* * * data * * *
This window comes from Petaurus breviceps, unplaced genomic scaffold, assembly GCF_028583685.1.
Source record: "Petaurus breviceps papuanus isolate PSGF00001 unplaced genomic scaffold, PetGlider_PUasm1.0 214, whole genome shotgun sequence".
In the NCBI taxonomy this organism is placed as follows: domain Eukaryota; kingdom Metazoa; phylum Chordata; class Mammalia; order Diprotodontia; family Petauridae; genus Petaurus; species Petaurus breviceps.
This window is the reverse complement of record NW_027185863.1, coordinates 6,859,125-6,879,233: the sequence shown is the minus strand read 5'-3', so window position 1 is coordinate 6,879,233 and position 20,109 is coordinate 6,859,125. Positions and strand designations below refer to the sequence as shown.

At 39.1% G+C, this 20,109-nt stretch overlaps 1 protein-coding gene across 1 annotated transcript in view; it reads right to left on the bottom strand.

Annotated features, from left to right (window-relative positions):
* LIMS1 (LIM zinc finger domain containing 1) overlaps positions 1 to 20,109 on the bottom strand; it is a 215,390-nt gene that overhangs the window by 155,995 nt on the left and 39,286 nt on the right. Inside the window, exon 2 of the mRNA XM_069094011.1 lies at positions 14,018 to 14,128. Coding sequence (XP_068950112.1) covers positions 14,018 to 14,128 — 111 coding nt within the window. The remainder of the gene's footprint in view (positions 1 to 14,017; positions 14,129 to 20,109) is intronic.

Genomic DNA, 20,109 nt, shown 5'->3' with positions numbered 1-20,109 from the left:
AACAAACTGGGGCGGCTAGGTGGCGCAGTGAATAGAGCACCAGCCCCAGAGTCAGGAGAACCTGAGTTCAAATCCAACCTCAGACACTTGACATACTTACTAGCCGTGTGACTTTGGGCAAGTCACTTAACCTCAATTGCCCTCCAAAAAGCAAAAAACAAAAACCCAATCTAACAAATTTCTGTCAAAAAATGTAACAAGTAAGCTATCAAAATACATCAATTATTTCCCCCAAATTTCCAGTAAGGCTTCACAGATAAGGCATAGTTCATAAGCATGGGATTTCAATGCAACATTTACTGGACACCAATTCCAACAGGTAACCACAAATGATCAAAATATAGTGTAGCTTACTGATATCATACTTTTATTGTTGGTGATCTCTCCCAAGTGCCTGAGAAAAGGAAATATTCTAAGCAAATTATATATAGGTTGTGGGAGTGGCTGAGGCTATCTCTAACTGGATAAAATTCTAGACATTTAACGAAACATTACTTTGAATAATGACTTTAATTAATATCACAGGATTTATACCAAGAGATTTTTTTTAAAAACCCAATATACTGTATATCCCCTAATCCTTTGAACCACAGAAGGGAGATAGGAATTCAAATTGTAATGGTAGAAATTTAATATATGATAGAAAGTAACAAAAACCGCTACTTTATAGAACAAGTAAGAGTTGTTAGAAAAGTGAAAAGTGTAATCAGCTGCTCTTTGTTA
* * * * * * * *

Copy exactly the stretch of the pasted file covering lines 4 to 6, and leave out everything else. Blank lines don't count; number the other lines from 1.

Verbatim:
This window is the reverse complement of record NW_027185863.1, coordinates 6,859,125-6,879,233: the sequence shown is the minus strand read 5'-3', so window position 1 is coordinate 6,879,233 and position 20,109 is coordinate 6,859,125. Positions and strand designations below refer to the sequence as shown.

At 39.1% G+C, this 20,109-nt stretch overlaps 1 protein-coding gene across 1 annotated transcript in view; it reads right to left on the bottom strand.

Annotated features, from left to right (window-relative positions):